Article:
as Court composer in 1739, a post which he re- tained till his death. He was also organist to the Dowager Empress Elizabeth Christine from 1741 to her death in 1750, and music-master to the Empress Maria Theresa and the Imperial Princesses, with a life-salary of 1500 florins. Among his pupils were Steffan, then Court Capellmeister, and Leopold Hoffmann, after- wards Capellmeister of the Cathedral. When Mozart, a little boy of 6, was playing before the Court in 1 762, he enquired ' Is not Herr Wagen- sell here? he knows all about it,' and when the latter came forward, he said, I am playing a concerto of yours ; you must turn over for me.' In old age Wagenseil suffered from sciatica, which confined him to his room, and nearly lost the use of his left hand from gout. Nevertheless when Burney visited him he managed to play several of his compositions ' in a masterly manner, and with great fire.' 1 In his day he was a favourite composer for the clavier with both amateurs and artists. He modelled his church music after Hasse and Scarlatti, his dramatic music after Leo, and his instrumental after Eameau. Of the latter many pieces were engraved in Paris, Lon- don, Amsterdam, and Vienna. There are several MS. works of his in the Court Library, and in the Archives of the Gesellschaft der Musikfreunde in Vienna, both vocal (cantatas, Italian arias, etc,) and instrumental (trios, quartets, divertimenti, symphonies, etc.). Operas by him are also men- tioned. Of permanent value are ' Suavis artifi- ciose elaboratus, etc.' in 6 parts (Bamberg, 1 740) ; Tre Divertimenti per Cembalo ' (Vienna, 1 761) ; 'Divertissement musical,' 6 sonatas for clave- cin, op. i (Nuremberg, Haffner) ; and 4 nos., each containing ' VI Divertimenti da Cembalo,' dedicated to his pupils the Archduchesses Mari- ana, Marie Cristina, Elizabeth, and Amalia (all 1760), finely engraved on copper by Giorgio Nicolai for Agostino Bernard! the Viennese pub- lisher. The theme of Handel's ' Harmonious Blacksmith ' is often said to be taken from one of Wagenseil's pieces, but it has not yet been identified. [C.F.P.]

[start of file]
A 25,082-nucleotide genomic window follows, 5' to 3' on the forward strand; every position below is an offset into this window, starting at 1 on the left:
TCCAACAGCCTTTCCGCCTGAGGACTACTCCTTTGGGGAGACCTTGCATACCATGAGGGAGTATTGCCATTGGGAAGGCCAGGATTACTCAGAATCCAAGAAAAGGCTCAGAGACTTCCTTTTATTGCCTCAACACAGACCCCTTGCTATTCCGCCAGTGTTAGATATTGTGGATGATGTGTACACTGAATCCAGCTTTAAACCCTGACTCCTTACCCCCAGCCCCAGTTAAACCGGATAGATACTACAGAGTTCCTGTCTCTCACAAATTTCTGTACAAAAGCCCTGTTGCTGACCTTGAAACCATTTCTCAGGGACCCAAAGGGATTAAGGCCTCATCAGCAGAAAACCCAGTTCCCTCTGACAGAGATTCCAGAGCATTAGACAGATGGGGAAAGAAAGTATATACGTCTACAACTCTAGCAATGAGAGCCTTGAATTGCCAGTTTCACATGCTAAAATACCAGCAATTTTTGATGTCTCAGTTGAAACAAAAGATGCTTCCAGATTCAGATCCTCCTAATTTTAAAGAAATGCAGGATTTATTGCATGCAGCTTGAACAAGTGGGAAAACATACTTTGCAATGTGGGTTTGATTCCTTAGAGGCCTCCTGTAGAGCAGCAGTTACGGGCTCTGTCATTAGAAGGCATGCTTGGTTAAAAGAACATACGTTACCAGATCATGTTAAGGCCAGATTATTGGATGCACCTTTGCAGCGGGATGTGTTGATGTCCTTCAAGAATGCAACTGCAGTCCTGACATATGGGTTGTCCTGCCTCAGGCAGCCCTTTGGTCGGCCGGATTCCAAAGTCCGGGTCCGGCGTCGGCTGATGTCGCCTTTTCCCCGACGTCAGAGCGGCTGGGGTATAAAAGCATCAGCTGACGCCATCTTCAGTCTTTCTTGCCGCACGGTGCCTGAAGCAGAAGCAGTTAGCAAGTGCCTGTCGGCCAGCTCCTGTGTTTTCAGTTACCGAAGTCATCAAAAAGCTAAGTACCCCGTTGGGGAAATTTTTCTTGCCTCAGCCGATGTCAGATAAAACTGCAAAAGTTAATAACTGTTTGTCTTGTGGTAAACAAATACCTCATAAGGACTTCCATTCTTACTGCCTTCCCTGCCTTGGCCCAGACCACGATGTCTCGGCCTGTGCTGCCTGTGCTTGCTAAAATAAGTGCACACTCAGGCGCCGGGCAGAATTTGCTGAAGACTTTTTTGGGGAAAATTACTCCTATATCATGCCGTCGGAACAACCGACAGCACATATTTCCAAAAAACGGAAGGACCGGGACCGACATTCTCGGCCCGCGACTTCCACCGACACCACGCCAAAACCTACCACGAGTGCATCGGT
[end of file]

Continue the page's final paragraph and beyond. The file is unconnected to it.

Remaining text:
WAGNER, JOHANNA, niece of Richard Wag- ner, was born at Hanover, October 13, 1828, daughter of Albert Wagner, a dramatic tenor. He married Elise Gollmann, with a voice of the abnormal compass of three octaves and two notes, who in her very short career is said to have sung the parts of Tancredi and of the Queen of Night, with equal fulness of tone.
Richard Wagner and his brother Albert lived together in Wurzburg during the whole of 1833. Johanna, then only five, sang everything she heard ; and her uncle, in after years, would often quote her childish version of the words of operas. She appeared at six as Salome in the Donau- weibchen.' In 1843 her uncle heard her sing the part of Myrrha in Winter's * Unterbrochene Opferfest, 1 and in May 1844 obtained a temporary engagement for her at the Royal Opera at Dres- den, where he was preparing the first performance
i Present ' State of Music in Germany,* p. 230.